Gitty didn't even know how she got home. Suddenly, there
she was, smelling the delicious aromas of lunch.
Five-year-old Sari ran towards her and hugged her tightly.
"What did you bring?" she asked Gitty.
"Nothing," Gitty answered and entered the house.
"So what's that?" the little girl persisted, pointing to the
"Oh, that." Gitty remembered the bouquet in her hand.
Now, the flowers looked somehow wilted. "Well," she
hesitated, "uh, I wanted to put them in water do you want
them? Do you like flowers?" she asked Sari.
"Oh, I love them!" Sari chirped. "Gimme!"
Gitty put down her heavy books and gave her hand to Sari.
"Come on, let's find a vase for the flowers. We'll put them in
your room, okay?"
"Hello, Ima!" she greeted her mother as she entered the
kitchen. Ima was stirring a big pot of soup.
"Hi! What's new, Gitty?" Ima asked, turning her head
quickly to smile.
"Boruch Hashem, everything's fine. I'm looking for a vase for
"Very pretty! Did you say thank you to Gitty, Sari?"
"Uh-huh, and I'm going to pick flowers for her tomorrow!"
she said proudly.
Gitty found a vase on one of the shelves and filled it
with water. Then the two of them, big Gitty and little Sari,
marched off towards Sari's room and carefully placed the jar
in the center of the table.
"Isn't that nice?" Gitty said, sitting herself down on Sari's
bed. Sari climbed into her lap.
"Tell me a story," she begged.
"Not now, sweetie I'm sooo tired," Gitty answered
gently, hugging her close. "Do you know that I haven't even
eaten yet? I'm starved! I'm too tired to tell any stories right
now." Gitty felt a rush of genuine love for her new little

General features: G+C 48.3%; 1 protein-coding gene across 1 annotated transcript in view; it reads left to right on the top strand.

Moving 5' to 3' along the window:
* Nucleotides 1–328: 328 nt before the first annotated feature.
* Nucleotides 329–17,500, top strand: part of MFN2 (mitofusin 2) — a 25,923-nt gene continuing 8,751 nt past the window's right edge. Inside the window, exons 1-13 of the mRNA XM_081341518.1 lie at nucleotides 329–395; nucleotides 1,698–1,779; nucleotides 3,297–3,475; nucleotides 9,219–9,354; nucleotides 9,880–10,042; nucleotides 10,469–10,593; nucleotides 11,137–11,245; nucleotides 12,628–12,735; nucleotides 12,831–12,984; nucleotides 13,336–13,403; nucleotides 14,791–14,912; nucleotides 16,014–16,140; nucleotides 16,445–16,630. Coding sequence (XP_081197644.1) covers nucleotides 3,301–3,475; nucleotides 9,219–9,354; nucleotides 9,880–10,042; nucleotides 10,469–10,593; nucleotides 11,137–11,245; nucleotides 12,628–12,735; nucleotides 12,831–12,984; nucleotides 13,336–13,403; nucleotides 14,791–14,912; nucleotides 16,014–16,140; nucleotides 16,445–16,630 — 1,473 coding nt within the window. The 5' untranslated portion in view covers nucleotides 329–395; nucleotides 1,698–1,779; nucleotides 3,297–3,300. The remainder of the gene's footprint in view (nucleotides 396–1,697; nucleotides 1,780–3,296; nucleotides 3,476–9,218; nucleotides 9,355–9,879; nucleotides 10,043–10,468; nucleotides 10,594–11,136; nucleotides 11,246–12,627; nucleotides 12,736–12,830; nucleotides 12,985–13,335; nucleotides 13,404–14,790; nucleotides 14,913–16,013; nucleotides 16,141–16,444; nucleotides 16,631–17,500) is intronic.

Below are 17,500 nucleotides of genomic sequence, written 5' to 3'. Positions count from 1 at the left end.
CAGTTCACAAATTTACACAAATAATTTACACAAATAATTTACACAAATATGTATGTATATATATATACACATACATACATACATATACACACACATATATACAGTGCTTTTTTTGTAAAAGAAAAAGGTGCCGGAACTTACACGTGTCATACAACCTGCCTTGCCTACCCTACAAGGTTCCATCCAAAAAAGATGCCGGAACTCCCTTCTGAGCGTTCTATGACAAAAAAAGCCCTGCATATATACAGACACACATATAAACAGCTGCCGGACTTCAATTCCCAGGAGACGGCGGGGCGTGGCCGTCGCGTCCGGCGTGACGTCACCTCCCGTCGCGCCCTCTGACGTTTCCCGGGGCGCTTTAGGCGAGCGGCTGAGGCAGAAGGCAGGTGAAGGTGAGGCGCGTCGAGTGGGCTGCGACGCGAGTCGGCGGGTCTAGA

sister, Sari. She could tell that the five-year-old girl felt it too
she was always so cuddly.
Just then, Efrat walked in.
"Sari, did you take my pen from the desk?"
Gitty grew taut, her muscles tensed. No "Hello," no
"What's new." Nothing....
"I didn't take it," Sari defended herself. "I wasn't even in
"Your friends said hello," Gitty mentioned casually.
Efrat looked at her questioningly. "They asked you
"Yeah...why you didn't come today."
"So what did you answer?"
"That...I don't know. And I really don't know. What could I
"You should have made something up!" Efrat was furious.
"It sounds weird that you don't know. They'll think that I
didn't come because of the test."
"It really does look strange," Gitty said ironically. "But
what can I do? Next time, before I go to school, tell me what
to tell your friends. For your information, I didn't even know
that you weren't in school today!"
"Are you starting up with me again?" Efrat raised her
"That's called starting up?" Gitty retorted. "It was bad
enough standing there and not knowing what to say because
of you and now you're accusing me of starting up?! Anyway, I
think I told them that you were sick."
"Oh," Efrat relaxed, and turned to leave. Stopping by the
doorway, she called out to Sari. "Come with me a minute,
Sari. I want to show you something."
Sari quickly slid off Gitty's lap and ran towards her older
"What do you want to show me, Efrat?"
Gitty was left alone in Sari's room....
Was Efrat jealous of her because of Sari? The question
suddenly hit her. That's it for sure! Efrat took Sari away now on
purpose. She hadn't liked finding Sari cuddled in Gitty's arms.
But Gitty had no intention of stealing Sari away from Efrat
she had Natti and Yossi. She just couldn't help loving little
Sari, and Sari loved her too. Can't one little girl have two big sisters
who love her?
Maybe...Efrat isn't jealous...maybe she just wants to hurt
me. Another infuriating episode in the infuriating relationship
What a shame! It's too bad that this is the way things are....
It's not at all what Gitty had imagined things would be like
when her mother had told her about Efrat and her father
and the new family that would now be theirs. In her
innocence, she had thought that she and Efrat would be great
sisters, just like she and Gili could have been, if only....